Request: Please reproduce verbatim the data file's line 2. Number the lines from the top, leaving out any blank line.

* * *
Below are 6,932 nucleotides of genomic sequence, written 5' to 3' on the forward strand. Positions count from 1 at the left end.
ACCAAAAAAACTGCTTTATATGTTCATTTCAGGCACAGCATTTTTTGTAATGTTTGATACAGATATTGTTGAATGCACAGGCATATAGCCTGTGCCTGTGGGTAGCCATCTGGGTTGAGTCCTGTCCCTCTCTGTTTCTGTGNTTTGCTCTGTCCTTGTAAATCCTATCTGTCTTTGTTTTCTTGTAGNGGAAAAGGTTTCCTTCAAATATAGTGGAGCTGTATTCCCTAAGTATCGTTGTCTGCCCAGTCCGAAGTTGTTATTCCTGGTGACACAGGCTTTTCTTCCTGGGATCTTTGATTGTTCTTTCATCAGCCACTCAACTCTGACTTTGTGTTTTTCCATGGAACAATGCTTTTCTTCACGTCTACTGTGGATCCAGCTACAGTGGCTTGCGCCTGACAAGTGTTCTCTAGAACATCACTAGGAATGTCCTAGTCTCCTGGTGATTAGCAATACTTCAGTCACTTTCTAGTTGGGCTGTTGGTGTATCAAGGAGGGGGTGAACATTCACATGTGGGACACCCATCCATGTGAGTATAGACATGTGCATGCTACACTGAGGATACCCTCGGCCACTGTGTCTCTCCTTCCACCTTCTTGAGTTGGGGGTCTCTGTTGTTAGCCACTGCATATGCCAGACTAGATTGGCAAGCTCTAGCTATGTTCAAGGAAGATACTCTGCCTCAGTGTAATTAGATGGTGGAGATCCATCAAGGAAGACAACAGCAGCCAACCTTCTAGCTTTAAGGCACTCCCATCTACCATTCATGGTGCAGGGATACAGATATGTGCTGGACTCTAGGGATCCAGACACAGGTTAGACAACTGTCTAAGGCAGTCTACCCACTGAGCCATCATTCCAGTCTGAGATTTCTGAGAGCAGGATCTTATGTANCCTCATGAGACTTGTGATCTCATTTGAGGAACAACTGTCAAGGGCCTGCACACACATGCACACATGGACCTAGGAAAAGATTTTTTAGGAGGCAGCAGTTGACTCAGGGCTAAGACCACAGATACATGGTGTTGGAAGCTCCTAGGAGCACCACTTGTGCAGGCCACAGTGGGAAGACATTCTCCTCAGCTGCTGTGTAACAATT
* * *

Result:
ACCAAAAAAACTGCTTTATATGTTCATTTCAGGCACAGCATTTTTTGTAATGTTTGATACAGATATTGTTGAATGCACAGGCATATAGCCTGTGCCTGTGGGTAGCCATCTGGGTTGAGTCCTGTCCCTCTCTGTTTCTGTGNTTTGCTCTGTCCTTGTAAATCCTATCTGTCTTTGTTTTCTTGTAGNGGAAAAGGTTTCCTTCAAATATAGTGGAGCTGTATTCCCTAAGTATCGTTGTCTGCCCAGTCCGAAGTTGTTATTCCTGGTGACACAGGCTTTTCTTCCTGGGATCTTTGATTGTTCTTTCATCAGCCACTCAACTCTGACTTTGTGTTTTTCCATGGAACAATGCTTTTCTTCACGTCTACTGTGGATCCAGCTACAGTGGCTTGCGCCTGACAAGTGTTCTCTAGAACATCACTAGGAATGTCCTAGTCTCCTGGTGATTAGCAATACTTCAGTCACTTTCTAGTTGGGCTGTTGGTGTATCAAGGAGGGGGTGAACATTCACATGTGGGACACCCATCCATGTGAGTATAGACATGTGCATGCTACACTGAGGATACCCTCGGCCACTGTGTCTCTCCTTCCACCTTCTTGAGTTGGGGGTCTCTGTTGTTAGCCACTGCATATGCCAGACTAGATTGGCAAGCTCTAGCTATGTTCAAGGAAGATACTCTGCCTCAGTGTAATTAGATGGTGGAGATCCATCAAGGAAGACAACAGCAGCCAACCTTCTAGCTTTAAGGCACTCCCATCTACCATTCATGGTGCAGGGATACAGATATGTGCTGGACTCTAGGGATCCAGACACAGGTTAGACAACTGTCTAAGGCAGTCTACCCACTGAGCCATCATTCCAGTCTGAGATTTCTGAGAGCAGGATCTTATGTANCCTCATGAGACTTGTGATCTCATTTGAGGAACAACTGTCAAGGGCCTGCACACACATGCACACATGGACCTAGGAAAAGATTTTTTAGGAGGCAGCAGTTGACTCAGGGCTAAGACCACAGATACATGGTGTTGGAAGCTCCTAGGAGCACCACTTGTGCAGGCCACAGTGGGAAGACATTCTCCTCAGCTGCTGTGTAACAATT